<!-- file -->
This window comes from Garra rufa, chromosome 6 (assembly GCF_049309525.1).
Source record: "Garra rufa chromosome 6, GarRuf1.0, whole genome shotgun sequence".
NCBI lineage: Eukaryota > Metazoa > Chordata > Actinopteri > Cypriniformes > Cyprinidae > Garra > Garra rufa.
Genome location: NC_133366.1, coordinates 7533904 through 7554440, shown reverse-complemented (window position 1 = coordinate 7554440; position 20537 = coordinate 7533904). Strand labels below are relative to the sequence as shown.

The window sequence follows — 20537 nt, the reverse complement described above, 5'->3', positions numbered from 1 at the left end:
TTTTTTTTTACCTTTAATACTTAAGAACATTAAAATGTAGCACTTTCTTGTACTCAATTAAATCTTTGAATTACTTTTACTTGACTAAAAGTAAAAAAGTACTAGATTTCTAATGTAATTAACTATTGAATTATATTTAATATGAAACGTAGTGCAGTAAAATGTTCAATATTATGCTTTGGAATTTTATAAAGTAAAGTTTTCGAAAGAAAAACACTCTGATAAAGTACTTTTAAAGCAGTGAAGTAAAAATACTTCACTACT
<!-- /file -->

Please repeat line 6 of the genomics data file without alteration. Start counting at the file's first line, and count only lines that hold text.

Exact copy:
TTTTTTTTTACCTTTAATACTTAAGAACATTAAAATGTAGCACTTTCTTGTACTCAATTAAATCTTTGAATTACTTTTACTTGACTAAAAGTAAAAAAGTACTAGATTTCTAATGTAATTAACTATTGAATTATATTTAATATGAAACGTAGTGCAGTAAAATGTTCAATATTATGCTTTGGAATTTTATAAAGTAAAGTTTTCGAAAGAAAAACACTCTGATAAAGTACTTTTAAAGCAGTGAAGTAAAAATACTTCACTACT